"The people who claim to be pro-life, I'm not sure whose lives they're 'pro' for but it's definitely not the folks that I serve," Jackson-Dyer said. "Having had abortions in my lifetime, I know how important it is to receive it in a timely manner [with] respectful care in a safe place because they happen, whether they're legal or not."

Now a mother of three, Jackson-Dyer reflected on her first abortion experience, when she was living in poverty and experiencing postpartum depression. She was already struggling to make ends meet and pay for her first child's day care. The medication she was taking affected her birth control, leading to an unplanned pregnancy.

A newly single mother after separating from her abusive ex-husband, Jackson-Dyer chose to have an abortion.

Her second abortion, Jackson-Dyer said, was necessary to save her life from an ectopic pregnancy with no chance of coming to term. 

"[Those pushing abortion bans] want to control the trajectory of my life because whether or not I have children, and when, impacts everything in my life, especially as a Black woman," she said. "It's absolutely insane to me that we're even still having to argue about it, in a country that has the highest maternal mortality rate and infant mortality rate of any industrialized nation, and no maternity leave or universal health care."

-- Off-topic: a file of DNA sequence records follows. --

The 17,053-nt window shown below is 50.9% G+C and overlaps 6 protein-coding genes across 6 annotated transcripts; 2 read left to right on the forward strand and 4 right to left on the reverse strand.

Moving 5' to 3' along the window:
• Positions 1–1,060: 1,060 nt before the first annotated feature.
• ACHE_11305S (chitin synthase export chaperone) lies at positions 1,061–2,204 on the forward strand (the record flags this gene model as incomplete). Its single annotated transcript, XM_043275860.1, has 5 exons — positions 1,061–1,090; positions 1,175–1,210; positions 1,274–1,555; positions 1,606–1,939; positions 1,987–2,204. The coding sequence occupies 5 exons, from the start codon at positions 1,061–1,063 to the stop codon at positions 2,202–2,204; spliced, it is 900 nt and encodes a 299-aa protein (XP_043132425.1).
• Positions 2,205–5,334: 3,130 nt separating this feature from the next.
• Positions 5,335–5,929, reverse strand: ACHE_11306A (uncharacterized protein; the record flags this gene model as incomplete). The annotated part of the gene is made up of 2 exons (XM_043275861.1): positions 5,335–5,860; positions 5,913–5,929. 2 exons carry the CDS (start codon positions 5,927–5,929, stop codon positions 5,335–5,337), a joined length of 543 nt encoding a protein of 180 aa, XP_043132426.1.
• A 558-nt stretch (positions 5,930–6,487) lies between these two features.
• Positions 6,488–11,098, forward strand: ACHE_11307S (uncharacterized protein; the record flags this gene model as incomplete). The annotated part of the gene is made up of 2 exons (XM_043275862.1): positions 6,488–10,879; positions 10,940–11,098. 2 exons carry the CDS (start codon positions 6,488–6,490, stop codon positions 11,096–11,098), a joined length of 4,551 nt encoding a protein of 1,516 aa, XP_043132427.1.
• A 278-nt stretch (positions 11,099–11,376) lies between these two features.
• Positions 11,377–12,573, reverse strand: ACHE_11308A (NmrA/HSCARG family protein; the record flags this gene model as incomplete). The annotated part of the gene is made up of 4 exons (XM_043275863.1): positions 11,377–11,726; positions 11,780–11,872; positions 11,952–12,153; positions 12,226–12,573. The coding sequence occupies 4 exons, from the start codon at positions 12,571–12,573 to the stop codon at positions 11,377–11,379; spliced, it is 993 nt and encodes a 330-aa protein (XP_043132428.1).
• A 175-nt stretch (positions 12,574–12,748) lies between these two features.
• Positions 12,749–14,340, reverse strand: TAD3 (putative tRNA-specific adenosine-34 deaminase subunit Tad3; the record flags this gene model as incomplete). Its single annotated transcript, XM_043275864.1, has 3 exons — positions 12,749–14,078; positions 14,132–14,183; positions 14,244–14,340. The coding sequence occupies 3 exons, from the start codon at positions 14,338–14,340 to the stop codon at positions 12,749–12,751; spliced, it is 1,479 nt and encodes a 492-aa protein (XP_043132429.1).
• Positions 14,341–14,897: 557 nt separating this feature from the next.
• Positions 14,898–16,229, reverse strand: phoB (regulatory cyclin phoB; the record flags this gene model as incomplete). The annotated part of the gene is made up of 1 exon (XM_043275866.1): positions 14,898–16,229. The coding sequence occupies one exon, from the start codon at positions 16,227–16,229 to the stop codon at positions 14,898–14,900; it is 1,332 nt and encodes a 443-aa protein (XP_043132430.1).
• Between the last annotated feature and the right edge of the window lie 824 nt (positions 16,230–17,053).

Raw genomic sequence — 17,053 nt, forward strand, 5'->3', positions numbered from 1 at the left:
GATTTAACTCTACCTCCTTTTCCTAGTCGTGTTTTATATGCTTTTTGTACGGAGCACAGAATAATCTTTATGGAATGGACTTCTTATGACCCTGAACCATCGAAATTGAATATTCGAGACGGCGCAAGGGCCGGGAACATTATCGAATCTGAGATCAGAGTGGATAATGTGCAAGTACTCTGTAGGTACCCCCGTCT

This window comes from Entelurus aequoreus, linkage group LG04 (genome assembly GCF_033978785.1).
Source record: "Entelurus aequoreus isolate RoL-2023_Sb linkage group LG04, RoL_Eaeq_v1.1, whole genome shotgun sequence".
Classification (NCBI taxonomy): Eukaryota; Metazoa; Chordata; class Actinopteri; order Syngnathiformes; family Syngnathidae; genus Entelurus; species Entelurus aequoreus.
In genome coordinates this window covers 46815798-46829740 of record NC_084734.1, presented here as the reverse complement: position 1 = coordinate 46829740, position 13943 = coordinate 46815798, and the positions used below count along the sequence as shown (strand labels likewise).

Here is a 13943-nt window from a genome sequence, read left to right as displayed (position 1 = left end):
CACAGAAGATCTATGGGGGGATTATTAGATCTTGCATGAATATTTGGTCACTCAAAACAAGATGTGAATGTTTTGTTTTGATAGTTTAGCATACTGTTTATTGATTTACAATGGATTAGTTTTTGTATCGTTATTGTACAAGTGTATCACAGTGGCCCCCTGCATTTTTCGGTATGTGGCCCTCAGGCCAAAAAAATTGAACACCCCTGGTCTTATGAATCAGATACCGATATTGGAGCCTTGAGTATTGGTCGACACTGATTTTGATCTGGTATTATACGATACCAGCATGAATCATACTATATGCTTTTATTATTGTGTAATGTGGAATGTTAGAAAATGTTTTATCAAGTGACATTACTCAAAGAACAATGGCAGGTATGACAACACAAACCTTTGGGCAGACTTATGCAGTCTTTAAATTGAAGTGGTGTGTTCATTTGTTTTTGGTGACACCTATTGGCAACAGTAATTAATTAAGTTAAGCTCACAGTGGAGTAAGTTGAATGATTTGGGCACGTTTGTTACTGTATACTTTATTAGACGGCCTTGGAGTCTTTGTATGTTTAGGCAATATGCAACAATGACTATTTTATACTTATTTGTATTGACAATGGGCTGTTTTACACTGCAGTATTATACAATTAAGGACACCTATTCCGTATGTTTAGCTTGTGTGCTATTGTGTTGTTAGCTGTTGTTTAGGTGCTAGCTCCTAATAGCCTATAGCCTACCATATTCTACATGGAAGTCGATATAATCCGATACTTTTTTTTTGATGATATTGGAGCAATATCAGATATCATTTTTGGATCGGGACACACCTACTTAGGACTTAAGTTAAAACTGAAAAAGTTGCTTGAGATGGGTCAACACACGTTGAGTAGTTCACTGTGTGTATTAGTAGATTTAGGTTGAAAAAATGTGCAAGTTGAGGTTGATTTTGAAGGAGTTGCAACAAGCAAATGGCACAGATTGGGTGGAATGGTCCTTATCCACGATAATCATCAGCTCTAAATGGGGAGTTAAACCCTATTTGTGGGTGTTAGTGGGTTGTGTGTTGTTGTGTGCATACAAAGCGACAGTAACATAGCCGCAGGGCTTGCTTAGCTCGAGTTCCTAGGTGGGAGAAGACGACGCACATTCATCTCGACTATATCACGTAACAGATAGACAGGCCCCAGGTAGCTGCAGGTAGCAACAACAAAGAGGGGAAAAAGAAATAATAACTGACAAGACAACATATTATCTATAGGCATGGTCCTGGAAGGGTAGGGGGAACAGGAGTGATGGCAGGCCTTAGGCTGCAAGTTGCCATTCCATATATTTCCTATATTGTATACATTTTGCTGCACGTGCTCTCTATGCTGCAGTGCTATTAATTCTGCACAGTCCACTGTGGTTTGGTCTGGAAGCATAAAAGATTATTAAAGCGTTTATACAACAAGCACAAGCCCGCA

In 2019, the United States had the fifth-highest maternal mortality rate worldwide and the highest among developed countries, according to Statistica. A 2020 analysis by the Commonwealth Fund found that the 2018 U.S. maternal mortality rate of 17.4 deaths for every 100,000 live births was more than double the rates of a majority of other developed countries studied. 

Black women are also three times more likely to die from a pregnancy-related cause than white women, according to the Centers for Disease Control and Prevention. Factors like lack of quality health care, structural racism, and implicit bias can cause such disparities. Social determinants of health prevent many people from racial and ethnic minority groups from having fair opportunities for economic, physical, and emotional health.